(The thing that puzzles me is where the Americans for Jesus are being kept. They were very important in politics in the '80s and early '90s. Could it have finally dawned on someone that most people do not favor government in this part of their lives?)

We close with this gem, which will delight my Blogger SuperPals:

Last week represented the highwater mark of American conservatism and, although it looks bleak, the beginnings of the long-awaited liberal revival. Not just the United States, but the world, needs it badly. In the meantime, despite its flaws, give thanks to the European Union for partial shelter from the conservative storm.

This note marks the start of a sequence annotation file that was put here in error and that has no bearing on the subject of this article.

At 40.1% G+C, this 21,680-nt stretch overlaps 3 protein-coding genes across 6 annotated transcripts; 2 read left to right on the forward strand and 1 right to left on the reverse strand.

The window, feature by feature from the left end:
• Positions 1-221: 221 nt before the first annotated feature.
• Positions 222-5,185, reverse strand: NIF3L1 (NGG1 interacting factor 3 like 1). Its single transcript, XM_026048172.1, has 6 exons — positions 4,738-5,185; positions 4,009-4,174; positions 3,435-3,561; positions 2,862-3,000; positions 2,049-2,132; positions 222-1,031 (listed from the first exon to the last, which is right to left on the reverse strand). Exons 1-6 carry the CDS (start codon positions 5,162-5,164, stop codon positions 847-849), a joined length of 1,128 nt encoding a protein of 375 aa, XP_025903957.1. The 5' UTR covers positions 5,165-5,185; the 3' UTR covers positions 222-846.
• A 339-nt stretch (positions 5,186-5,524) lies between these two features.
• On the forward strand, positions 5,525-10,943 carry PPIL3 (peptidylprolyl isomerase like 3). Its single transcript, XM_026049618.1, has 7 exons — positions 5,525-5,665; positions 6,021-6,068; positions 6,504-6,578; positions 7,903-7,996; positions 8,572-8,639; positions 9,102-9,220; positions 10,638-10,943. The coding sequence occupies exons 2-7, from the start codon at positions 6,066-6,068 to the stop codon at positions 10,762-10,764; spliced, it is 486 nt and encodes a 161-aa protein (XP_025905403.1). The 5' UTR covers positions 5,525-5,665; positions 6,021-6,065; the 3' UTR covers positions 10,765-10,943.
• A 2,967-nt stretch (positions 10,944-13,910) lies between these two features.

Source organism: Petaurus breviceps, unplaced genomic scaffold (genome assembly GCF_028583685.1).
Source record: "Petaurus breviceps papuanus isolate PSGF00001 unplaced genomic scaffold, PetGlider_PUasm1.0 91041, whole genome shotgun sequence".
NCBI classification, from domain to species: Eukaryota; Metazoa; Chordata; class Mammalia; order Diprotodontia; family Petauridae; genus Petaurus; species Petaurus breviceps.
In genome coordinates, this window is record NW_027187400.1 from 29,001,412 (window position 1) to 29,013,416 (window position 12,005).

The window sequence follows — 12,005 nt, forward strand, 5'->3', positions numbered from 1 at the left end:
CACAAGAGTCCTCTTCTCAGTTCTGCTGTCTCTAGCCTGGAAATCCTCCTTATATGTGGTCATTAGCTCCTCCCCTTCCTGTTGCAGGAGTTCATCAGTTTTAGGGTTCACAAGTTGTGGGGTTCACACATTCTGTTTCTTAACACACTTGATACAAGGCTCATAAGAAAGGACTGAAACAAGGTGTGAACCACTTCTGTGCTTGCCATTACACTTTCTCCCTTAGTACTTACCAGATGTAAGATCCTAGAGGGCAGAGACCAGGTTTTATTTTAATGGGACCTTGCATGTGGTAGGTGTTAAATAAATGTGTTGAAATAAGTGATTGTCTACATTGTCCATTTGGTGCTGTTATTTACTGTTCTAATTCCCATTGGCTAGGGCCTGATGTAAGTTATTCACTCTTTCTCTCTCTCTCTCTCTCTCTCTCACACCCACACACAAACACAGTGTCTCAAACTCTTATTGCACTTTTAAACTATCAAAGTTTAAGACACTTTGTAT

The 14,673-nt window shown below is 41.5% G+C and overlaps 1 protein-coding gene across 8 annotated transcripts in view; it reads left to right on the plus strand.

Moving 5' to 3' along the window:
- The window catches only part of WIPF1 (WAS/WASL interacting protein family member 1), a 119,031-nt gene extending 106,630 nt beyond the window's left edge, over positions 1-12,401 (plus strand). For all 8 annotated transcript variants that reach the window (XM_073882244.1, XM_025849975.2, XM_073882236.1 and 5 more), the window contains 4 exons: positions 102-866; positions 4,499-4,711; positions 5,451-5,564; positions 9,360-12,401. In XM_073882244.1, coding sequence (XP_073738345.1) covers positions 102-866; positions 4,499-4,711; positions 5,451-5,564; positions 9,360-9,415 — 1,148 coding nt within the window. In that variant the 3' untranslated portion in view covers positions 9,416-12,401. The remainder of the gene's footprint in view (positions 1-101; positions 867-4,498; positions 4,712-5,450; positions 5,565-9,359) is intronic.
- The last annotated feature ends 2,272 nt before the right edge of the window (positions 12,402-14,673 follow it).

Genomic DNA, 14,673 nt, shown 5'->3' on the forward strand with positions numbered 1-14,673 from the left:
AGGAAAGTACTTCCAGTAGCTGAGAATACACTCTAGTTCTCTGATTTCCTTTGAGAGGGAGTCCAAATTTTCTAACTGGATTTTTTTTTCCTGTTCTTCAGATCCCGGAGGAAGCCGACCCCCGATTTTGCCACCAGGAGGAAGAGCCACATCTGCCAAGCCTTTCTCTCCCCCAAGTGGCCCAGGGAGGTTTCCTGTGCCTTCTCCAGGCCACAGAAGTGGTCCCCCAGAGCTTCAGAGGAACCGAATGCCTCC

Ah ha ha ha ha ha! Thanksgiving's coming up, so give thanks to the EU for serving as a bad example and providing some much needed comic relief.

UPDATE: You know, a bestiary ought to have some actual beasts. So those Heelers and Cats ought to be accompanied by, say, the Workin' Hoss and the Lambs of God.

When I wrote that I thought it needed work, and if I were a professional writer I'd work on it more. But ya get what ya pays for 'round this here blog. That's why there's no tip jar. If I got money to blog, I'd feel like I had to do a good job or sumpin.